Putting an end to corruption

A trillion dollars a year are paid globally in bribes. It's a curse and will take more than the Bribery Act here and tougher laws in the US to sort out, says Oliver Bennett.

by Oliver Bennett

While on a recent work-finding visit to a major Gulf state, Jack Darby, who works for a big London architectural firm, was given an offer he could refuse: to take on a 'sponsor' to grease the deal. 'I didn't want to go along with it at all and said so,' says Darby (not his real name). 'It's surprisingly common in international construction contracts, but a kind of bribery. These "sponsors" are often connected to the ruling elite and you're expected to pay them a retainer to make "connections".' Darby declined and didn't get the contract. But somebody else did.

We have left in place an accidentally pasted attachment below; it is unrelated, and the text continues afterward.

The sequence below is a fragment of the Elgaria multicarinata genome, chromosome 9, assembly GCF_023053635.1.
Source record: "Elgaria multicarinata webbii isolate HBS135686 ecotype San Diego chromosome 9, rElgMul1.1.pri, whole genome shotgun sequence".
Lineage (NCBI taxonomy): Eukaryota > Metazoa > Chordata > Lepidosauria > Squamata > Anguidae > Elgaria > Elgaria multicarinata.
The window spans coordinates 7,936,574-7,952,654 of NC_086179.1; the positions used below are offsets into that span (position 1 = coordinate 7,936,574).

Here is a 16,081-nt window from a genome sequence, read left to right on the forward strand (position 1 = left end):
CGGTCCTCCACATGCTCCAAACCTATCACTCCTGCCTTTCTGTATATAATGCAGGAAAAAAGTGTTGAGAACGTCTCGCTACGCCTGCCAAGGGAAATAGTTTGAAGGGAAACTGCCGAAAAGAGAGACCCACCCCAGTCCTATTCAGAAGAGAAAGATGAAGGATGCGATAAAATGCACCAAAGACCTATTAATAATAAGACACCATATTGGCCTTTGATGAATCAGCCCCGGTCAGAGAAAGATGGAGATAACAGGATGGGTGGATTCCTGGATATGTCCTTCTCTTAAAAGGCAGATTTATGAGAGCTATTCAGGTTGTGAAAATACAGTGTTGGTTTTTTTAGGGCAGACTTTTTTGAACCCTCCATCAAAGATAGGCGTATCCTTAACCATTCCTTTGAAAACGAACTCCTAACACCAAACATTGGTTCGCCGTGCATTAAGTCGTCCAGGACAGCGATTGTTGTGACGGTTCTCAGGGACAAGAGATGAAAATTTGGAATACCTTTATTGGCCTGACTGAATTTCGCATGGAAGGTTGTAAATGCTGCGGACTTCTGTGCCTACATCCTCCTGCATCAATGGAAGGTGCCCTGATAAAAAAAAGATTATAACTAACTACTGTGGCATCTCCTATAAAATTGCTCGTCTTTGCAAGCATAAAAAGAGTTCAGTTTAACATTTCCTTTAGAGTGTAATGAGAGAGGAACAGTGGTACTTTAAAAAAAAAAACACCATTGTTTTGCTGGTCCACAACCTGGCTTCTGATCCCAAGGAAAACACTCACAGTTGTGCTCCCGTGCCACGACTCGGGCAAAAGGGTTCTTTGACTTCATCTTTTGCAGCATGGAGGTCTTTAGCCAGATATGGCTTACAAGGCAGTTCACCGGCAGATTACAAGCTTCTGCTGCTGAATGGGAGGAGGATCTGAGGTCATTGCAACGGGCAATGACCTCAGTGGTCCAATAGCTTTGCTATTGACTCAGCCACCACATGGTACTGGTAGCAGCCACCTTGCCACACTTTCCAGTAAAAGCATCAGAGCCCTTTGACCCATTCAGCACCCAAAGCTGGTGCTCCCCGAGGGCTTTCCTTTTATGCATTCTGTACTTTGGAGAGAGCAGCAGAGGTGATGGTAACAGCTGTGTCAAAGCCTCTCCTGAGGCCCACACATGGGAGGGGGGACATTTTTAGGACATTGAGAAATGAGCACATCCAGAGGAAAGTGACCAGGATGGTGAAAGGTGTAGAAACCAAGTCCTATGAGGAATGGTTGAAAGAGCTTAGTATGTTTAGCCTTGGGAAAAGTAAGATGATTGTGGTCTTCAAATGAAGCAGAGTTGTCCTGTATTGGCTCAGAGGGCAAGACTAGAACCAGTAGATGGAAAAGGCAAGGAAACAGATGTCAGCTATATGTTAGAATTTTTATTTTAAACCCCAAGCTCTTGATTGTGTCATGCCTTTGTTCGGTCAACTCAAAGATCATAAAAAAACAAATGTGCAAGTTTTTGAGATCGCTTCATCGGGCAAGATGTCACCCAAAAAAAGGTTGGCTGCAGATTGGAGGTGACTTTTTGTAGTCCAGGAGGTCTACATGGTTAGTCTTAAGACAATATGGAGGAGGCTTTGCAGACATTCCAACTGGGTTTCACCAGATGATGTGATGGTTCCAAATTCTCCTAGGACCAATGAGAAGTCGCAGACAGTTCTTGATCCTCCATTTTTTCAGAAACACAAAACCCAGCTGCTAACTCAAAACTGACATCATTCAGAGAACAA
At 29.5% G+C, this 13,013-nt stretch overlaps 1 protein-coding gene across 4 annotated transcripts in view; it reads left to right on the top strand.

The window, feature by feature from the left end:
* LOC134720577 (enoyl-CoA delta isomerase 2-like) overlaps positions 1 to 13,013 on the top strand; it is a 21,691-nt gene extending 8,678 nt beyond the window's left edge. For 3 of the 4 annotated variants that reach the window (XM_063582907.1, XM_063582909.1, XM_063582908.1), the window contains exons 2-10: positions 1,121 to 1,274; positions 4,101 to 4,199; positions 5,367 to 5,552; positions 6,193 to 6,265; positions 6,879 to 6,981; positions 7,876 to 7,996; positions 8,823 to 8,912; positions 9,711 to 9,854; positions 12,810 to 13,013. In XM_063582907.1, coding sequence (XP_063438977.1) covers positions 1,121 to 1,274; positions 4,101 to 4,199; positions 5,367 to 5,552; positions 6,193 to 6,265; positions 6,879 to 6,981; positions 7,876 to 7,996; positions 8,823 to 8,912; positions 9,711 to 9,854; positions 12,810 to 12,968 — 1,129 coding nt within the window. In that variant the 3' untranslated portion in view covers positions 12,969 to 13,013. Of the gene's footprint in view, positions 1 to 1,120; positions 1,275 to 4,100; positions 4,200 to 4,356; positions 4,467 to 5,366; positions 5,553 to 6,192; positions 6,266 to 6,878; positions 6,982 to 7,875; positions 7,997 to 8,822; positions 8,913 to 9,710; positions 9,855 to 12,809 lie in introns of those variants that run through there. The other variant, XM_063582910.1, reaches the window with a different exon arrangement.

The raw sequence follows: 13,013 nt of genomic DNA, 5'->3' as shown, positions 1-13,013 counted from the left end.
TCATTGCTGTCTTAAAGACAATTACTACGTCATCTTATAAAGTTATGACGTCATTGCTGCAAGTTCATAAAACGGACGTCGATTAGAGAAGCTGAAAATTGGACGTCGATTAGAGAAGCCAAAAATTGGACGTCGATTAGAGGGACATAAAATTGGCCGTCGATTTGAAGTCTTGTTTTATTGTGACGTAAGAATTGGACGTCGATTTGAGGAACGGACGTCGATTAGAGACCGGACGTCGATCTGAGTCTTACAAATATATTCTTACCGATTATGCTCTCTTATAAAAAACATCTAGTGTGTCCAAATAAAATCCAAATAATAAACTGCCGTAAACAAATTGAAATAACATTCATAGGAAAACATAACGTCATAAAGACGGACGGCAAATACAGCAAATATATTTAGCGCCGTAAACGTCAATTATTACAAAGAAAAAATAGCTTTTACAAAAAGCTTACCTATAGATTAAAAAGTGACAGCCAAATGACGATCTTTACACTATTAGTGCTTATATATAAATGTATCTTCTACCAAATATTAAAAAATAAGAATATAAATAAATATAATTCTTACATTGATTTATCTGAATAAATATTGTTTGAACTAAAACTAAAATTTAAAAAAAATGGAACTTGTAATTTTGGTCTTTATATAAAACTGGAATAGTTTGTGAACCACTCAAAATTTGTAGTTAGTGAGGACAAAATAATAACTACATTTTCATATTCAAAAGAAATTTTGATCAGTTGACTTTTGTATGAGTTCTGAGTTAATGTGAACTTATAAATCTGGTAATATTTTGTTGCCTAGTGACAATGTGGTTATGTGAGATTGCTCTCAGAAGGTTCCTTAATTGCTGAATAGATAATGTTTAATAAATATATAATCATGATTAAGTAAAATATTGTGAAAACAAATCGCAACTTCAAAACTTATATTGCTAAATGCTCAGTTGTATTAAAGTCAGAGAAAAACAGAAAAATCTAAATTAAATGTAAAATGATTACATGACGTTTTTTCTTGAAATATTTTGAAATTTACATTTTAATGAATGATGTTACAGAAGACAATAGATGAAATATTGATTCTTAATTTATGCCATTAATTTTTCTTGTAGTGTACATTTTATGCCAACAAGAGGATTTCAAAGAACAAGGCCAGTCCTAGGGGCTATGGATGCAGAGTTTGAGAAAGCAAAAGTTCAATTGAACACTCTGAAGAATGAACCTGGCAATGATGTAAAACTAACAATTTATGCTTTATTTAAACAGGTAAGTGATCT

Or take the extraordinary case of Japanese imaging giant Olympus, whose first non-Japanese boss, Michael Woodford, was peremptorily fired last month, he says for questioning the size of payments made to advisers as part of the £1.4bn acquisition of UK medical supplies firm Gyrus in 2008. Woodford has taken the case to the SFO, while the Olympus board is said to be mulling legal action against him.

Consider also Will Mitting, who set up a financial magazine in Malawi three years ago and found that he had to make bribes to printers and even payments to get invoices paid. 'Otherwise, your invoice would stay there for six months, for the sake of about 50p. So you do it. In fact, if you don't "tip" in Malawi you're out of the game. It's woven into the system. Everyone's involved and you despair.'

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